Dispatcher Hailed For Helping Yonkers Plane Crash Victims

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Emergency responders help a pilot and his passenger onto dock after their plane crashed into the Hudson River in Yonkers. Photo Credit: Yonkers Police Department

YONKERS, N.Y. – A Westchester County police dispatcher calmly talked a frantic pilot and passenger out of their plane Sunday shortly before it sank into the icy Hudson River, county officials have revealed.

As water flooded the cockpit of the Piper Cherokee prop plane just after 5:20 p.m. Sunday, dispatcher Melissa Seymour directed the pilot and passenger to find their floatation devices and get out the aircraft.

“Sir, are you still in the plane,” Seymour asked the caller, according to transcripts of the 911 call released by the county.

“We are still in the plane. The plane is taking on water,” the caller responded.

“Is it possible for you to get out?”

“We can get out if we have to.”

“I need you to get out,” Seymour said. “Get out of the plane.”

The pilot and passenger entered the water and were rescued some 20 minutes later by off-duty Yonkers police officers, a retired detective and EMS responders using a boat from the Hudson River Pilot House.

The plane sank soon after, said county officials, hailing Seymour's advice as "life-saving."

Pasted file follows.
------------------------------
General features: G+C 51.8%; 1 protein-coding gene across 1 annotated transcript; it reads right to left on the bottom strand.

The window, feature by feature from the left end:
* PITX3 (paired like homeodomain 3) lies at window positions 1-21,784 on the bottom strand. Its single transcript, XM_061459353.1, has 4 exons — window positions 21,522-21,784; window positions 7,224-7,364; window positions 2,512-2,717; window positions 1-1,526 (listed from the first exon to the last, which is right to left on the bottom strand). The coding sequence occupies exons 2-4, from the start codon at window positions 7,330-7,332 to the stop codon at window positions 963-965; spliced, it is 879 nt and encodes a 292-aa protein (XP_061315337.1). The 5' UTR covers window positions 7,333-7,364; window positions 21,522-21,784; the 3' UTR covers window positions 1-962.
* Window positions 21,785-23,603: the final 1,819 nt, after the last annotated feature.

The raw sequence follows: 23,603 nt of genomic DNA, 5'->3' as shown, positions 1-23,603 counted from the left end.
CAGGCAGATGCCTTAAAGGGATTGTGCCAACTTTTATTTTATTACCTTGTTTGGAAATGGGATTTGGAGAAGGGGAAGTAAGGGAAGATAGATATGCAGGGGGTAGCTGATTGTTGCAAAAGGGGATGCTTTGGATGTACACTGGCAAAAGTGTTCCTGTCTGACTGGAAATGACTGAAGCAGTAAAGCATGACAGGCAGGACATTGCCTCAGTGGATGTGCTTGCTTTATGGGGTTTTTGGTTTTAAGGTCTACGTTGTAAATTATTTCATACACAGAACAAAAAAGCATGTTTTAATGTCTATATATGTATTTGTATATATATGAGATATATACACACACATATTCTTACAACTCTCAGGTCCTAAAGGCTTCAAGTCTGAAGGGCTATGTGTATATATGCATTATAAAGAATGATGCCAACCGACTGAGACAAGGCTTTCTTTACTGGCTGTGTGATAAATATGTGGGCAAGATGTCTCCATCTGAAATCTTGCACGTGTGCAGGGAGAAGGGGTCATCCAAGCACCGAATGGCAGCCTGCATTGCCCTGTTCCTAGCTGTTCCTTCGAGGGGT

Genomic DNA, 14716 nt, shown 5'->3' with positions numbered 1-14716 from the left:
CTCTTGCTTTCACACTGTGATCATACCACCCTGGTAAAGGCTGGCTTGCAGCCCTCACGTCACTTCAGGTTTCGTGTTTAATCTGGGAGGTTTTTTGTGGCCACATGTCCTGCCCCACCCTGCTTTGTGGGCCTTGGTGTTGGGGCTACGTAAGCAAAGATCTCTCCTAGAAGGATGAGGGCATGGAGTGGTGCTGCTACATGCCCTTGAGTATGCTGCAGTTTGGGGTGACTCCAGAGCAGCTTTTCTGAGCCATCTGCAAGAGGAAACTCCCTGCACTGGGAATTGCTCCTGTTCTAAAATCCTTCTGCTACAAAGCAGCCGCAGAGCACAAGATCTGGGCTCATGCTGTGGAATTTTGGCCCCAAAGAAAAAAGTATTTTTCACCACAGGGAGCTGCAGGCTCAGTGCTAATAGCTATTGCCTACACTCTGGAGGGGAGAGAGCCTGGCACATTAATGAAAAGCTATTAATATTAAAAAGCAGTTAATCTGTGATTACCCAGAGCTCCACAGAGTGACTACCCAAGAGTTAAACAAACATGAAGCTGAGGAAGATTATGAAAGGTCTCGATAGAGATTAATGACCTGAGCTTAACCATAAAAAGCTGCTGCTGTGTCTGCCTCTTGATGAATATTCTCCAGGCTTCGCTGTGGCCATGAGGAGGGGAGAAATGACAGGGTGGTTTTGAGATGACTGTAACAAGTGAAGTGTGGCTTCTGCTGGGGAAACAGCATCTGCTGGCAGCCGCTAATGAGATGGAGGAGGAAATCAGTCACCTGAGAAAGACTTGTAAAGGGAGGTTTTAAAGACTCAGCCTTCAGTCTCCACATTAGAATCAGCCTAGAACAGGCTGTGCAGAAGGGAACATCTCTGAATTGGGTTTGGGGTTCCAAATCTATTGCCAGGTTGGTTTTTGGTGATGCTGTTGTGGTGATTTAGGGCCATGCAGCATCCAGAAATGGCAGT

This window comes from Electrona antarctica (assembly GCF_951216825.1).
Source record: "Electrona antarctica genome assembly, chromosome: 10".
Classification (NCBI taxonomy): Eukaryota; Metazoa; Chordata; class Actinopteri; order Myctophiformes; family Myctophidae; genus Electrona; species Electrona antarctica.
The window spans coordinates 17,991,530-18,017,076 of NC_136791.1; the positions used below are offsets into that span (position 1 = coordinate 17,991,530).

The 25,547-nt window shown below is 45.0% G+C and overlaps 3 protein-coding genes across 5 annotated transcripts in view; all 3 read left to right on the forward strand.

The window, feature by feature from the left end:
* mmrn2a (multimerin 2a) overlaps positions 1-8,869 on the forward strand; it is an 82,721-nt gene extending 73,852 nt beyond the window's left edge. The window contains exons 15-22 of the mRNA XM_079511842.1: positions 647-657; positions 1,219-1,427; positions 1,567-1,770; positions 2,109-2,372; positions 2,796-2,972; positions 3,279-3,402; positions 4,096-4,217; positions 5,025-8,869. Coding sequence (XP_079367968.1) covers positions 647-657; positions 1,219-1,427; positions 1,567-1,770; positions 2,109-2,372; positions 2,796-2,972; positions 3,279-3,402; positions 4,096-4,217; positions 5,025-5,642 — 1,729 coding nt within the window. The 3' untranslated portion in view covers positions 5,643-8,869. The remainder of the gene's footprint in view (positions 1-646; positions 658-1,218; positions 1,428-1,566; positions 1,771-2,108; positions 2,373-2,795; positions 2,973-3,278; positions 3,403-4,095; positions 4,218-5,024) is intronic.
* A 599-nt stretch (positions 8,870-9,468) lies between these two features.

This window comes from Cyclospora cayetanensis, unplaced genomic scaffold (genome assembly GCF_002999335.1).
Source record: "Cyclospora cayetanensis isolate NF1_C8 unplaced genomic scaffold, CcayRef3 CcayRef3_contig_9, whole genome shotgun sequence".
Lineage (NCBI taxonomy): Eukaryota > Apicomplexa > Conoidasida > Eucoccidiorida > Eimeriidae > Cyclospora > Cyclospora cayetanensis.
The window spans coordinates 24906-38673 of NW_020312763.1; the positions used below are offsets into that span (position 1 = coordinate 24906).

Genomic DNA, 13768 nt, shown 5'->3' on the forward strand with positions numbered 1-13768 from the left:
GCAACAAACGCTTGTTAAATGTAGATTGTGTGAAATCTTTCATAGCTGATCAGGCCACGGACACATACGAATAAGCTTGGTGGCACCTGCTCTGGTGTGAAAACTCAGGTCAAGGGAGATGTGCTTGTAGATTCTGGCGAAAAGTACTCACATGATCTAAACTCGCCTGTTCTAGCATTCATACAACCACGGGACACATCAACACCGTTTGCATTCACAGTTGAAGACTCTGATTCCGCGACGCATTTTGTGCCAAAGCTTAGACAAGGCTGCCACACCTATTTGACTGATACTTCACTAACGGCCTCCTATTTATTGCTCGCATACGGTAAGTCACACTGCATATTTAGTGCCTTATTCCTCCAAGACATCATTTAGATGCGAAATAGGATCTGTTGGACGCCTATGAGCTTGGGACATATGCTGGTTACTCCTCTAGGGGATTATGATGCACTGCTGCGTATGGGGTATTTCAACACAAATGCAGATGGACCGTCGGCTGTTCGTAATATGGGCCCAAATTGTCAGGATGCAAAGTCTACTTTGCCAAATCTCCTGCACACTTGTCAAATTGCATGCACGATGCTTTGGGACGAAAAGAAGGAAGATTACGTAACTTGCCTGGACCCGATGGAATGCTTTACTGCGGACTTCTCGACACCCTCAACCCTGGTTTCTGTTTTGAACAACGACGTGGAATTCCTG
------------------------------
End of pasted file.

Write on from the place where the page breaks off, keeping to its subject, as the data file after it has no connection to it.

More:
Yonkers police identified the pilot as Deniece De Priester Kok (pilot), 39, of East Windsor, NJ and the passenger as Christopher Smidt (passenger), 43, from Colonia, NJ.

They were treated for hypothermia at Jacobi Medical Center in the Bronx and remained there in stable condition on Monday, a hospital spokesman said.

The Federal Transportation Safety Board has assigned an investigator to look into the crash, spokesman Eric Weiss said Monday. 

While a complete investigation could take as long as 12 to 18 months, Weiss said a preliminary report should be online within 10 days.

Officials at the Federal Aviation Administration said Monday the plane had taken off from Trenton-Robbinsville Airport in New Jersey. The pilot later contacted air traffic controllers and made a "may day" distress call before the plane crashed.

The plane landed about 200 yards south of the JFK Marina and 200 yards from shore, according to Yonkers police. 

As of Monday, the plane remained submerged in the river.

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